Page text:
From [HERE] The vast majority of African Americans own a smart phone and an equally large percentage of black households contain a computer.
Yet while African Americans are leading the way in terms of consumer trends in the tech industry, they’ve been shut out of the job market when it comes to careers with Silicon Valley giants such as Google, Twitter or Facebook, the CEO and president of the National Urban League said Friday.
“African Americans trail when it comes to employment in these West Coast tech firms,” said Marc H. Morial, who has served as the National Urban League’s CEO since 2002.
Morial addressed reporters during a press event Friday at the Shenango Valley Urban League to discuss the organization’s annual State of Black America report, released May 4. The report uses an equality index to measure how blacks fare when compared to whites in areas such as housing, education, economics and social justice.
The CEO also served as the keynote speaker for the Shenango Valley Urban League’s 50th anniversary banquet, held Thursday evening.
This year’s report devoted a special focus to digital inclusion, finding that while black consumers are helping to power the country’s tech industry, the number of African Americans employed in tech jobs is far fewer when compared with whites.
According to the report, about 90% of African Americans own smartphones and 89.3% of black households have a computer. Yet the percentage of blacks actually employed in the tech industry is quite small, Morial said.
“Google, Twitter and Facebook combined have over 40,000 employees,” Morial said. “Less than 1,000 of them are African American.”
Less than 5% of the overall workforce of the country’s major tech companies is black, the report continued, while nearly 50% is white. The lack of inclusion to high-paying tech jobs in turn has an impact on the overall household income of African American families. In 2018, the average median income for white households stood at $63,155 compared to just $38,555 for African American households.
On the other hand, those companies considered “legacy” firms, such as broadband providers Comcast, Spectrum, AT&T, Verizon and Charter, have embraced diversity and have embedded diversity programs within their human resources departments.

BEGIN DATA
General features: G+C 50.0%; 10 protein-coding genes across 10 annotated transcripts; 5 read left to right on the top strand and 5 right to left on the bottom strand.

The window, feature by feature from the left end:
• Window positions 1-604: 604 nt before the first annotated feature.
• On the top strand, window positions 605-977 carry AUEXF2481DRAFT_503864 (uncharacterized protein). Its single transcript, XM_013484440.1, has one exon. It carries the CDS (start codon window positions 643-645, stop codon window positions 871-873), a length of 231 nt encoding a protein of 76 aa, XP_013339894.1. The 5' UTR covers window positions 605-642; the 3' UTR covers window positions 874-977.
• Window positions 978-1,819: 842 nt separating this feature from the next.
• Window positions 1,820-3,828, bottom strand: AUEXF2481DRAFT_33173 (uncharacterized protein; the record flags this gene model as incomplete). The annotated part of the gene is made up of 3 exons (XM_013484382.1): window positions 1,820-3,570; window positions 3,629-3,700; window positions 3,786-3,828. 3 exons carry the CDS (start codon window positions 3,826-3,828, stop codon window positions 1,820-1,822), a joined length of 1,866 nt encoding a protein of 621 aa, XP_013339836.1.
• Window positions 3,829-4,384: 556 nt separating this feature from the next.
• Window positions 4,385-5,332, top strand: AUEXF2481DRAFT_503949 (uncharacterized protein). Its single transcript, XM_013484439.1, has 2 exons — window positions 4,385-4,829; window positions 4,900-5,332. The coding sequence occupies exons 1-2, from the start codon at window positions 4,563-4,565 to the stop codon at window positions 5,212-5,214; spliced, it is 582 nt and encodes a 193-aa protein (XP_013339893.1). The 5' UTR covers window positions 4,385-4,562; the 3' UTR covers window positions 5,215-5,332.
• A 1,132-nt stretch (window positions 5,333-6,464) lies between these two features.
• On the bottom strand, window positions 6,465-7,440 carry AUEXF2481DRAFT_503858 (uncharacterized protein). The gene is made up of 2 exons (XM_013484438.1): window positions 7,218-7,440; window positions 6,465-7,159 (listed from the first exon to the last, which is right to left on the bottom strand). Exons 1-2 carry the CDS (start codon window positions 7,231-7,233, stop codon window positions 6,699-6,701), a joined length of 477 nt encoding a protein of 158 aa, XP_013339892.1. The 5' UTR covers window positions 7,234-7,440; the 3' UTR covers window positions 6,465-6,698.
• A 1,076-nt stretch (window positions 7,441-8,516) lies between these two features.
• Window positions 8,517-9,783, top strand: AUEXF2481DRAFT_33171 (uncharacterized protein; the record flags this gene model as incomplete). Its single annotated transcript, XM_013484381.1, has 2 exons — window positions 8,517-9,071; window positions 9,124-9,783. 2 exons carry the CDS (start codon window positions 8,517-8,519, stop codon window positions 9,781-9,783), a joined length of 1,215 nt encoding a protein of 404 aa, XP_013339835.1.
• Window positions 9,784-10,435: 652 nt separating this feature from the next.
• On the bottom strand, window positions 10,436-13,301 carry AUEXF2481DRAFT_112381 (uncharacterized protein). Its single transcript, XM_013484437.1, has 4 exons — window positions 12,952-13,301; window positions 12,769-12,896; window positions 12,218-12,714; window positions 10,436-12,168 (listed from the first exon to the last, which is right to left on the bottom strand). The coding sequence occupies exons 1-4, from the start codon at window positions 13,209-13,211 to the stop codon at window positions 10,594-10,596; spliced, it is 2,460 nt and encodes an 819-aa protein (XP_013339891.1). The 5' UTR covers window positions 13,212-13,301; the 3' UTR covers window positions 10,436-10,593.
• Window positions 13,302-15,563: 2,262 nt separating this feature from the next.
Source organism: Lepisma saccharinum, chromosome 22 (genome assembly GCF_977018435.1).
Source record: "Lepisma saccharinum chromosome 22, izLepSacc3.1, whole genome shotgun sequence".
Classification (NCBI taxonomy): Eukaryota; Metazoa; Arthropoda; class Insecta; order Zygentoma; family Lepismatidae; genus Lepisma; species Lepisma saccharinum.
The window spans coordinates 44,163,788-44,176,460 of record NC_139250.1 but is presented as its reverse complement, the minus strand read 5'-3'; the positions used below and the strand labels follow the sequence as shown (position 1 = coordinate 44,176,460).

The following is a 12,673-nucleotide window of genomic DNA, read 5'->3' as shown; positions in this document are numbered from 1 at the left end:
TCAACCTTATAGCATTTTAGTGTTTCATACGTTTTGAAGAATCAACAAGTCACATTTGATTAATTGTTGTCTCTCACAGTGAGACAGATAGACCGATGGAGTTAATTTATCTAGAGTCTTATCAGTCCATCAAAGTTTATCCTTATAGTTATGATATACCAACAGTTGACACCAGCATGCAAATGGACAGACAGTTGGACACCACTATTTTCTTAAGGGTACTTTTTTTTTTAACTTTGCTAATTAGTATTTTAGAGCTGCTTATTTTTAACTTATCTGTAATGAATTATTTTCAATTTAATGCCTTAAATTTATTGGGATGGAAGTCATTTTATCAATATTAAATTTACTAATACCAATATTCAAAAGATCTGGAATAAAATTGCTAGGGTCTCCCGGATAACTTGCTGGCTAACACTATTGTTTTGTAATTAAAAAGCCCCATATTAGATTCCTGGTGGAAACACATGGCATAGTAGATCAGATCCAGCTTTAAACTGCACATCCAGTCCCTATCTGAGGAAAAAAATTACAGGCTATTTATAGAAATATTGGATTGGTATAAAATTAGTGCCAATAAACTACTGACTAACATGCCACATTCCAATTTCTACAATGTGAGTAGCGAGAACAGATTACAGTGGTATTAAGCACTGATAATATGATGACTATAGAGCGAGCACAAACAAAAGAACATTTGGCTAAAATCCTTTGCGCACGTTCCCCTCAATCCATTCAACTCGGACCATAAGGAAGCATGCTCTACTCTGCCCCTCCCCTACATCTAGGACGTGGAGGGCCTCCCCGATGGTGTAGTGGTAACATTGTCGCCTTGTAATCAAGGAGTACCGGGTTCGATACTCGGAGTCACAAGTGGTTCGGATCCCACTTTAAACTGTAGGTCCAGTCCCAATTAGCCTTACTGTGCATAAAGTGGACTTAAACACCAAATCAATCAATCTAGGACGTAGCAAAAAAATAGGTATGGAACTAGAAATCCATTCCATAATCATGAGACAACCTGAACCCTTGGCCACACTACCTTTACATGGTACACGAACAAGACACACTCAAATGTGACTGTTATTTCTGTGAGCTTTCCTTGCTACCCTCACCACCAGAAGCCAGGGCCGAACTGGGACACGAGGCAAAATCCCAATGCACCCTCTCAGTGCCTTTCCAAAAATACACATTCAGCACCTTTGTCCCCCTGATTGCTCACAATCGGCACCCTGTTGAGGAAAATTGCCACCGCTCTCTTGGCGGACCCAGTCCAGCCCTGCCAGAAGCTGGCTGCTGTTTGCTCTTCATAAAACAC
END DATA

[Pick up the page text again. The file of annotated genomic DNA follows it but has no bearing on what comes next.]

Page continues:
“They’re not perfect,” Morial noted. “But if these companies can achieve diversity, so too can Google, Twitter, and Facebook.
“We’re encouraging these companies to embrace diversity and to hire in a way that reflects America and also in a way that reflects their consumers,” he said.
The report also sheds light on racial inequality in other sectors, and notes that slight improvements have been made in economics and education since the previous year’s survey. However, African Americans suffered slight setbacks in health care.
Still, the overall status of black Americans hasn’t changed much, especially in the context of the current political environment, said Morial, who served as Mayor of New Orleans during the mid-1990s.
He said people are becoming more aware of this because digital technology has enabled rapid communication across social media platforms.
Headline-grabbing incidents such as the arrests of two black men at a Starbucks in Philadelphia for sitting in the café without ordering drew widespread attention because the episode was recorded on a cell phone and went viral.
“The fact that many of these incidents are more transparent forces people to be more accountable,” Morial said. “I think it was remarkable how quickly Starbucks responded to the incident.”
Morial said the company demonstrated the sort of corporate responsibility that others should emulate. Yet the political and policy winds in Washington are complicating issues for the country’s most vulnerable.
“There’s no question in this political environment, hate incidents have risen,” he said, citing figures compiled by the Southern Poverty Law Center, which tracks hate groups and incidents of hate crimes every year. “There are many public policies offered that would do damage to civil rights progress, that would do damage to economic justice progress. We’re on the front lines pushing back those efforts.”
Morial said it doesn’t make sense to cut programs – such as the Women, Infant and Children, or WIC – for people who need them the most when Congress has approved a tax cuts that benefit corporations and the wealthiest Americans. [MORE]